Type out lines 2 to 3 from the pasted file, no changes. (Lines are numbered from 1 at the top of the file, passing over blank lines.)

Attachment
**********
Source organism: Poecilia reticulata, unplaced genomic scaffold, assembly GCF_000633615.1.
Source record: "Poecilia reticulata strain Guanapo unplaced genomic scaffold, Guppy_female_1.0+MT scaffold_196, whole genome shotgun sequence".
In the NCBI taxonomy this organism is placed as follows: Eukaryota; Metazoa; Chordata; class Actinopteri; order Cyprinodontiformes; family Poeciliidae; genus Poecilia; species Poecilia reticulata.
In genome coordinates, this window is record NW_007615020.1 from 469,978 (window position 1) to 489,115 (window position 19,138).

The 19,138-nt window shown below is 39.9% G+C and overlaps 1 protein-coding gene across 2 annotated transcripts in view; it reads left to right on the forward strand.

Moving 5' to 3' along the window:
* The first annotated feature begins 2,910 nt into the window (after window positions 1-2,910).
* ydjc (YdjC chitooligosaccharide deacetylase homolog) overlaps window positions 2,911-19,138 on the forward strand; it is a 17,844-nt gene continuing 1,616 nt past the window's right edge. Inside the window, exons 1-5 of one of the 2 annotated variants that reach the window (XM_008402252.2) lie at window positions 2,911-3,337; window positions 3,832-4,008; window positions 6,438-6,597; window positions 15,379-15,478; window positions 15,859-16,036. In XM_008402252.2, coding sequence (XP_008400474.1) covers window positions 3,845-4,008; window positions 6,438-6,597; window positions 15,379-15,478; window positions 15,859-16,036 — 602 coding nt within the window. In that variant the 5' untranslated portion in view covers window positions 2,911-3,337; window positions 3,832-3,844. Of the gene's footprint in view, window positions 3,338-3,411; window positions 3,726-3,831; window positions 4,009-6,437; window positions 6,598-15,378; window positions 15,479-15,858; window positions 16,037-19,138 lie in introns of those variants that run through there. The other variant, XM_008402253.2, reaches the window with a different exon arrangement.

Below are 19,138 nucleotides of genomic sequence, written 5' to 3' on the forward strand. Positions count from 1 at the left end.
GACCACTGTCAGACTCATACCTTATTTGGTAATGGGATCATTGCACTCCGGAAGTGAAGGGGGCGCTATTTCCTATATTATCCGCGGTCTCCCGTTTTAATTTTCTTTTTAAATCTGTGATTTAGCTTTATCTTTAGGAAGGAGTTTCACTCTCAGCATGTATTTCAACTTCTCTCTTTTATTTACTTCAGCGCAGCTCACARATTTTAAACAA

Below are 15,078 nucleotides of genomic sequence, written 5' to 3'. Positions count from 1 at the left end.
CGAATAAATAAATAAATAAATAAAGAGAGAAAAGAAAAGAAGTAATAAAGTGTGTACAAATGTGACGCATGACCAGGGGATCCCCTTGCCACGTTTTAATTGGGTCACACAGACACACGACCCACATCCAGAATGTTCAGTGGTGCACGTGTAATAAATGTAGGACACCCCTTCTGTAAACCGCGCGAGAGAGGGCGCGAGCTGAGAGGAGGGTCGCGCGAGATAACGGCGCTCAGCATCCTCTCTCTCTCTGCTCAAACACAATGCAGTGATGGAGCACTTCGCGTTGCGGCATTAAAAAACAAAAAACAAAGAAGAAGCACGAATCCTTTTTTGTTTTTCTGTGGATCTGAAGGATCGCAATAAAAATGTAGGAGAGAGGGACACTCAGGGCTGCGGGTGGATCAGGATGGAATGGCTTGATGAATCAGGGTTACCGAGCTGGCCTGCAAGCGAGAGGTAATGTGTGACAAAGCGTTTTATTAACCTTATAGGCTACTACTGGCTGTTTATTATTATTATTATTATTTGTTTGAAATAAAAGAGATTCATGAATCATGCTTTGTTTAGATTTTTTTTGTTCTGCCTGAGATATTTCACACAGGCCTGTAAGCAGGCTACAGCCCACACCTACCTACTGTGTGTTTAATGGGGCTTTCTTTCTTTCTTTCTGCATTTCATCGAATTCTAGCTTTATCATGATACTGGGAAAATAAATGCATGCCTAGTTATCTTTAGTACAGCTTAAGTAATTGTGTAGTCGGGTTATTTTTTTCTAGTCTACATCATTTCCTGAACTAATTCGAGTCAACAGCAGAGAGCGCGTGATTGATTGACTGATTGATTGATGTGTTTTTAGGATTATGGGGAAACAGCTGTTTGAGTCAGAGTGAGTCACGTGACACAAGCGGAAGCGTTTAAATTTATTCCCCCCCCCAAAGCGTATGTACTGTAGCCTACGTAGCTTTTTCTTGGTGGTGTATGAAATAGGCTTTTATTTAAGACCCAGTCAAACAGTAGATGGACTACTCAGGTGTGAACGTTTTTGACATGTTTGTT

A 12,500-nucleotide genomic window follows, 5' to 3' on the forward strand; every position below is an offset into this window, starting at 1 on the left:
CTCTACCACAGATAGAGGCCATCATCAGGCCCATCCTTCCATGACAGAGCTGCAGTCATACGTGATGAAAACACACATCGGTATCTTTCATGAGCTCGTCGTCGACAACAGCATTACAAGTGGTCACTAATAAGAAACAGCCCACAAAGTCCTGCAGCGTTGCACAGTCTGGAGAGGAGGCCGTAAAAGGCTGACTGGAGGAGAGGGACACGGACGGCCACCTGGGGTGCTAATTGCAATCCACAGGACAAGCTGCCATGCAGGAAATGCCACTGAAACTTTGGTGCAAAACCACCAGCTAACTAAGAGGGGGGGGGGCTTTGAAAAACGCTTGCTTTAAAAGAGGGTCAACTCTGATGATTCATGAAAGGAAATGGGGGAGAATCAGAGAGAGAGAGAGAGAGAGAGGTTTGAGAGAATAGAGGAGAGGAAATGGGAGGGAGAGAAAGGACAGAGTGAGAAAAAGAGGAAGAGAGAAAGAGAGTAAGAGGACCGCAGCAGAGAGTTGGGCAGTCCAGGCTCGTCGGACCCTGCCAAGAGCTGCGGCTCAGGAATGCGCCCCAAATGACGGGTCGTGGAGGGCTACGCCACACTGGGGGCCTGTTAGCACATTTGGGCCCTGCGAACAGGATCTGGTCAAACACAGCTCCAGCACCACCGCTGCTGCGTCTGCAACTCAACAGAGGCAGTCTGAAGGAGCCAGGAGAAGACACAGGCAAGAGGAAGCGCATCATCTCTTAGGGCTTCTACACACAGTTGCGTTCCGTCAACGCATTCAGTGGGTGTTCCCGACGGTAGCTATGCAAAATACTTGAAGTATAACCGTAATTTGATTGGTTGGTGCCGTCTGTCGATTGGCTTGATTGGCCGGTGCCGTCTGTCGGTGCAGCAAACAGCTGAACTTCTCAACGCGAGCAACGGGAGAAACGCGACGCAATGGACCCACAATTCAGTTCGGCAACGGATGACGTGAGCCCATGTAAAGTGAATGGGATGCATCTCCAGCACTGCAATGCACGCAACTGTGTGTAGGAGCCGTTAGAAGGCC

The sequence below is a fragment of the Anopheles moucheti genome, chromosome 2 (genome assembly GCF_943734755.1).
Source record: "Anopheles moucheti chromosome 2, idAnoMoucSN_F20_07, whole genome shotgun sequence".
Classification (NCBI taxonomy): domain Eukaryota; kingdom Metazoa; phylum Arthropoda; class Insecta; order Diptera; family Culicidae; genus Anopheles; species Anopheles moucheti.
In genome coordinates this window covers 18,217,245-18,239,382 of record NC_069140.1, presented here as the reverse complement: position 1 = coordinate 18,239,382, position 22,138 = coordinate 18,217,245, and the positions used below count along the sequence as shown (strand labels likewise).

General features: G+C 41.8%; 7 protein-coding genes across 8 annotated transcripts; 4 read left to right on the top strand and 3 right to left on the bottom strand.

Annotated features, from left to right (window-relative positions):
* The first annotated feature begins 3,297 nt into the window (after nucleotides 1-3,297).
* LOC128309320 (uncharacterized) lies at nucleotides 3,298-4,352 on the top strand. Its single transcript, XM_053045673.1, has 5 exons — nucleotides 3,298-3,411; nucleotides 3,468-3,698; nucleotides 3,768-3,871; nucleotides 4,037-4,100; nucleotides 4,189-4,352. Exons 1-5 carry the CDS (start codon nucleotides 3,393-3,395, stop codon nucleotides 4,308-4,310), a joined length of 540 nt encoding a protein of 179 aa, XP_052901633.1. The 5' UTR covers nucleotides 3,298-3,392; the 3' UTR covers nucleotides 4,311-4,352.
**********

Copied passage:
Source record: "Poecilia reticulata strain Guanapo unplaced genomic scaffold, Guppy_female_1.0+MT scaffold_196, whole genome shotgun sequence".
In the NCBI taxonomy this organism is placed as follows: Eukaryota; Metazoa; Chordata; class Actinopteri; order Cyprinodontiformes; family Poeciliidae; genus Poecilia; species Poecilia reticulata.